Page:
Chapter 21 focuses on different experiments to verify the speed of light. Foucault and Michael's experiment are two important topics to be considered. Fizeau, in 1849, performed the first terrestrial measurement experiment to determine the speed of light. He projected a pulsed beam of light on a mirror placed at a distance. Considering the speed of rotation and the number of teeth on the toothed wheel, the distance between the mirror and the light source, he could calculate the speed of light to be 315,000 km/s.
Fizeau's experiment was later modified by Foucault, who replaced the toothed wheel with a rotating mirror. With this new arrangement, Foucault determined the speed of light to be 298,000 km/s, much closer to today's accepted value. In the Foucault method, a light source is used to focus a beam on a rotating mirror. The rotating mirror then reflects this light onto a fixed mirror at an angle. The fixed mirror is aligned in such a way that it faces the reflected light beam perpendicularly. Thus, the light beam is reflected directly back onto the rotating mirror from where it was first reflected.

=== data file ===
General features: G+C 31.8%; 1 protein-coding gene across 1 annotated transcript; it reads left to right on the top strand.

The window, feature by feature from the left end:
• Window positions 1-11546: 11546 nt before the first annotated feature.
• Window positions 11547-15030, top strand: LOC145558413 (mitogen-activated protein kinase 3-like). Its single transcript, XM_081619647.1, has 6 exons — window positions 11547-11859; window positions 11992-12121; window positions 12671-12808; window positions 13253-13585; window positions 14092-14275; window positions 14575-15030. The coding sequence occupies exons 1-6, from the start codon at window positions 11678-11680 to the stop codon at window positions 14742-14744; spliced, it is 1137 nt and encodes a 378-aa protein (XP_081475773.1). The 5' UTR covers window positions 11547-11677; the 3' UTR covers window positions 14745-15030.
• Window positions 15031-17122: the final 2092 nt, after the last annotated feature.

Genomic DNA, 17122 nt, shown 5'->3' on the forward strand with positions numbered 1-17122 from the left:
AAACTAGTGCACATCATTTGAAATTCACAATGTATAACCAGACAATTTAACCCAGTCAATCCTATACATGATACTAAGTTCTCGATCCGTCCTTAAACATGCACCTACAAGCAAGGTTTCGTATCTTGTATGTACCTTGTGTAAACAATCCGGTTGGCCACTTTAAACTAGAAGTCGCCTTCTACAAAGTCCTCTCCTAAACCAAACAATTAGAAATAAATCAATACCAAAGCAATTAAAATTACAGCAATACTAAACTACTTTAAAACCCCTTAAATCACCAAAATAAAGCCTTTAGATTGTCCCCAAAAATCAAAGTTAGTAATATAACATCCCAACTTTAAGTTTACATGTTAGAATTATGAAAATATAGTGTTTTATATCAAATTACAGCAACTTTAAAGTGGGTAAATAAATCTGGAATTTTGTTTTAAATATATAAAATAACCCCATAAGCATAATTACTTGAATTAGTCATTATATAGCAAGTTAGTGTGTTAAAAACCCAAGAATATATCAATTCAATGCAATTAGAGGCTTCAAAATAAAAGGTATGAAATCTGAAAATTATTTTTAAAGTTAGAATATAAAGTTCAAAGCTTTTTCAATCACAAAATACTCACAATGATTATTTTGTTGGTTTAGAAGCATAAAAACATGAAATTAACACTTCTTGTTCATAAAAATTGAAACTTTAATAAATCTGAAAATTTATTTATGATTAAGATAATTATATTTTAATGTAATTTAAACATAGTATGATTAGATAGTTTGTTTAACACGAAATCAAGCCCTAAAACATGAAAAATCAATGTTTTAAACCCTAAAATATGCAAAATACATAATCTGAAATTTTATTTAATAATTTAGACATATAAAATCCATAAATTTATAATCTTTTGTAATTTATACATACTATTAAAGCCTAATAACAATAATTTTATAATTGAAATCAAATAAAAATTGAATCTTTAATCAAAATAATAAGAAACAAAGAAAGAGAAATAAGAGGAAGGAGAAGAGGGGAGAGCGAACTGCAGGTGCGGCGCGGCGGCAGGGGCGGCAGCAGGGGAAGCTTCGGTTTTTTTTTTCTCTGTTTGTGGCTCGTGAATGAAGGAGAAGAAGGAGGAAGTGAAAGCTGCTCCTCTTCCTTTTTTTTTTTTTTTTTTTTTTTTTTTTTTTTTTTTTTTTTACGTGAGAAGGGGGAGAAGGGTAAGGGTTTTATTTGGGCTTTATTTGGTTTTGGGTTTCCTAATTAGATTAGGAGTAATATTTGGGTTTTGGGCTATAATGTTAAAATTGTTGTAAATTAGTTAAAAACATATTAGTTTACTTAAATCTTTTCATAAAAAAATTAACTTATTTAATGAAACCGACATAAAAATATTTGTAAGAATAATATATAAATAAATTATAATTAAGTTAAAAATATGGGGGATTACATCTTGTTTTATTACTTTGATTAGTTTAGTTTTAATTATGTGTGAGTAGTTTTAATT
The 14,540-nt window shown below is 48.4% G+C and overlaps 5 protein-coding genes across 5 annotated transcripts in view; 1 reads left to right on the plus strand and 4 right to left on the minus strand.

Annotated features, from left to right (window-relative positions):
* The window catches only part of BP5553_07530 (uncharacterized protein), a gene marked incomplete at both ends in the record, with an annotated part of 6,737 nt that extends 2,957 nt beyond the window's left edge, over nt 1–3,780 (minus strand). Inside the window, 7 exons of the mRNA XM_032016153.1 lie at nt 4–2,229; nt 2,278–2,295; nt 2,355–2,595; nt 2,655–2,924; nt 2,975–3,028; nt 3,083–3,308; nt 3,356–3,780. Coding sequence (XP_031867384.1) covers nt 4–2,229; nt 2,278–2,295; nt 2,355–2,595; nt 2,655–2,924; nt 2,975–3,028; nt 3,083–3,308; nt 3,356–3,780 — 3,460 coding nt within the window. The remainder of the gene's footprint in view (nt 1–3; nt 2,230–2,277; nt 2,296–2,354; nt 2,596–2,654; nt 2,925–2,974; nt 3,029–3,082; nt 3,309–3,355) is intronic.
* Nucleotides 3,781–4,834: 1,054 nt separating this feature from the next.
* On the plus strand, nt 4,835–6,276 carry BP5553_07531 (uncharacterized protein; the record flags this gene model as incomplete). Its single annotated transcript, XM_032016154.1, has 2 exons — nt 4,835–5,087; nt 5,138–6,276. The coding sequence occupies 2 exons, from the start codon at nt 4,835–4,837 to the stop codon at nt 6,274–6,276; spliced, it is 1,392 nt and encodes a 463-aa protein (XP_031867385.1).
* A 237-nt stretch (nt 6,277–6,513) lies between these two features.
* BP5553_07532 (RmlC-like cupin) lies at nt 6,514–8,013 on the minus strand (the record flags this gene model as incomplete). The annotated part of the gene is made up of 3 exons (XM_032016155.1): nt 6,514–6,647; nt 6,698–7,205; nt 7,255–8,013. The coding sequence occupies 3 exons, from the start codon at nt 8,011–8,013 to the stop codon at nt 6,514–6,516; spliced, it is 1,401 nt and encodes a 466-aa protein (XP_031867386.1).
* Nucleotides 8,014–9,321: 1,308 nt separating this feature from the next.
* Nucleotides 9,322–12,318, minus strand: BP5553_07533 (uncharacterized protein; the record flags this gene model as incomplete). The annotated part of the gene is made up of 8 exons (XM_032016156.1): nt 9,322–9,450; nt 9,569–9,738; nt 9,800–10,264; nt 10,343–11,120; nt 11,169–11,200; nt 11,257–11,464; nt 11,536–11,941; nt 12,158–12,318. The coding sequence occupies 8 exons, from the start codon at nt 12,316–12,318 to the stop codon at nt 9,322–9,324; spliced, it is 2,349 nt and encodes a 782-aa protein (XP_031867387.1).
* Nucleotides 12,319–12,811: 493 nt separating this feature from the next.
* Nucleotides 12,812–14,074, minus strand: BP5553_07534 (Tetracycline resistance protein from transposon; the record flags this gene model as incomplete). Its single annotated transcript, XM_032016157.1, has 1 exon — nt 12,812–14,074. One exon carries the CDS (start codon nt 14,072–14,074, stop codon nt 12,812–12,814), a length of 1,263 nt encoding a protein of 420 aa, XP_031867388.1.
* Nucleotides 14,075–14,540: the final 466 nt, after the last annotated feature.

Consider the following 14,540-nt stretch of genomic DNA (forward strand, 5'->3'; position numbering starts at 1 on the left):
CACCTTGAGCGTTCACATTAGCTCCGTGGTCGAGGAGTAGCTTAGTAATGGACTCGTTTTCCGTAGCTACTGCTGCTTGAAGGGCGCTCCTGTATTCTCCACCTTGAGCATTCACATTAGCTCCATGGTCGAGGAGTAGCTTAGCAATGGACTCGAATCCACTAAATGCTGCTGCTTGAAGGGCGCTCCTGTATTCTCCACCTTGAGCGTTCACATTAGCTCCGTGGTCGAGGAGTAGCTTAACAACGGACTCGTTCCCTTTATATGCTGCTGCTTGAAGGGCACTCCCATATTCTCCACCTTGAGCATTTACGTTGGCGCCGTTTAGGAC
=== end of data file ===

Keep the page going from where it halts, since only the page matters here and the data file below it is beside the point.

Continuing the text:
While the light travelled between the two mirrors, the rotating mirror had changed its orientation to the beam of light. Therefore, the returning beam of light is reflected at a different angle. Thus, we can imply that the difference in the angle of the light source to the rotating mirror and that of the rotating mirror is related to the time taken by light to travel the distance between the mirrors.
Further, Michaelson tried to determine the speed of light with a different method. He devised a method of measuring the speed of light directly by finding how long it took to move a measured distance. The idea behind this experiment was to find out the speed of light in different directions. This data would be useful in measuring the speed of ether relative to Earth, thus establishing its existence.